Brake issues...fixed!!!

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Aug 24, 2009
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I was having three minor (but annoying) problems with my brakes.

1. Pedal force required to stop the 100 'seemed' too high. Meaning that the amount of force my foot needed to apply seemed abnormally high.

2. Something always smelled hot after driving long periods (it didn't smell like brakes but somehow it seemed like they were involved).

3. When I would apply the brakes with say x lbs of force the truck would begin to slow, then a second later it would slow a little harder. This one is kind of hard to describe, but it felt like somehow two levels of braking power for the same amount of pedal and it happened consistently.

Story has a happy ending though, replaced all pads with blue ceramics from Carquest (which are awesome pads and higher friction than stock) lubing all the pins, etc properly and now all issues are cured. I puzzled for a long time on what would be causing the issues so I figured I'd post in case anyone else is running into these. Search returned nothing for the last few weeks while I researched.

PS: For anyone debating doing their own brakes, the 100's brakes are probably the easiest I've ever done, I knocked out all four corners while keeping an eye on my kid in about an hour and a half! No book or write-up required.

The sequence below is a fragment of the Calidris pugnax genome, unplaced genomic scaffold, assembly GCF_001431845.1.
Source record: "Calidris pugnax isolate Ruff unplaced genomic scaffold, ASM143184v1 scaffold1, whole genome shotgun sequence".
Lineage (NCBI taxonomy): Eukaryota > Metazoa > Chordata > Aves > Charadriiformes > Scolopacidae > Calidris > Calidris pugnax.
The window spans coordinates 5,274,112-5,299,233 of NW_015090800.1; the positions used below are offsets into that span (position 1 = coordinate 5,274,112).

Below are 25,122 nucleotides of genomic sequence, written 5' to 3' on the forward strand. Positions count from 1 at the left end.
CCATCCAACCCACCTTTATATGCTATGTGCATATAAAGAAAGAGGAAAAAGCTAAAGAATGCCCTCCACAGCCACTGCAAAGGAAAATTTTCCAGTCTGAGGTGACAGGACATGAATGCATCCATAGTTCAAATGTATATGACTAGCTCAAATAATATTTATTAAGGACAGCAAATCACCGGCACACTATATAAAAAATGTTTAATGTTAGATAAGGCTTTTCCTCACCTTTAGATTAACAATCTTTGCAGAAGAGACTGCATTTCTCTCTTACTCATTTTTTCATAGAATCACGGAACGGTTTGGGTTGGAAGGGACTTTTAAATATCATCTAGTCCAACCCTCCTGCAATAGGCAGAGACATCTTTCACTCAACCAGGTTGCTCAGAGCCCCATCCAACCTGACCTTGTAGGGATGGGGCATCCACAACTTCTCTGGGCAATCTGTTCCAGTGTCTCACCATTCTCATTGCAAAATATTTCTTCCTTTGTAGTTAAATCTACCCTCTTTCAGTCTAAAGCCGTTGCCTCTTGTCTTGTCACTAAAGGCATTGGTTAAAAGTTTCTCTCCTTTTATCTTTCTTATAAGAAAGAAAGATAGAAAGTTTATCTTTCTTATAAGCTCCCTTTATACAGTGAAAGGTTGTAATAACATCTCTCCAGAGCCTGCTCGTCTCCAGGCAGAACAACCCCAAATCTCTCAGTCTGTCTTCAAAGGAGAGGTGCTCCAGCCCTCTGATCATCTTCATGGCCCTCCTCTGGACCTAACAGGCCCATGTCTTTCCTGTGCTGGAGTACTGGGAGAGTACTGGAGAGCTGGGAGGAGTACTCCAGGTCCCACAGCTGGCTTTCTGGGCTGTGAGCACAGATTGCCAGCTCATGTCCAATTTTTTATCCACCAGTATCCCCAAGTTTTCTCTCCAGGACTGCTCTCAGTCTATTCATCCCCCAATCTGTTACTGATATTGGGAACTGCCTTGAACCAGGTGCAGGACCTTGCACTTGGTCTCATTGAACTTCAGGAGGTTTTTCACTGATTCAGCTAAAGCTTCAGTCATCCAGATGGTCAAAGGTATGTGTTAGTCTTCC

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Aug 26, 2009
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Good to hear it's easy.

Do you need to rough up the existing rotors in order for the pads to "mesh" well with the rotors, or can you just swap them and be good to go?
 
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Aug 24, 2009
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With pads/rotors just go through the break in procedures and the pads will conform to any grooving in the rotors, ideally you take the rotors in and get them turned in order to make them true, but mine were fine.

With old school drum brakes, I was taught to sand the actual brake shoe to make sure it matched the radius of the drum so you wouldn't get high (and hot!) spots. That's probably what you are referring to.
 
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Aug 22, 2004
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Brakes took high pedal effort

It sounds like the brake pads were glazed or were 'high performance' and needed to get hot before they worked well. My wife is a very light brake driver, and once a month I take her car and do some significant high speed braking to clean them off. Keeps the pedal effort low, rotors stay true, and do not wear. ( I haven't had to turn a rotor on my cars in over 20 years and ALWAYS have smooth brakes)and I have even used them at high speed Driver Education sessions by Porsche Club
( track days with LOTS of max effort braking)

OEM pads are almost always the best balance of pedal effort, stopping distance, brake dust, noise, rotor wear, and pad life.

Often 'aggressive' after-market pads (low pedal pressure needed) will wear the rotors a lot more.

OEM pads, properly broken in, usually take low pedal effort and do not fade in normal driving.
 

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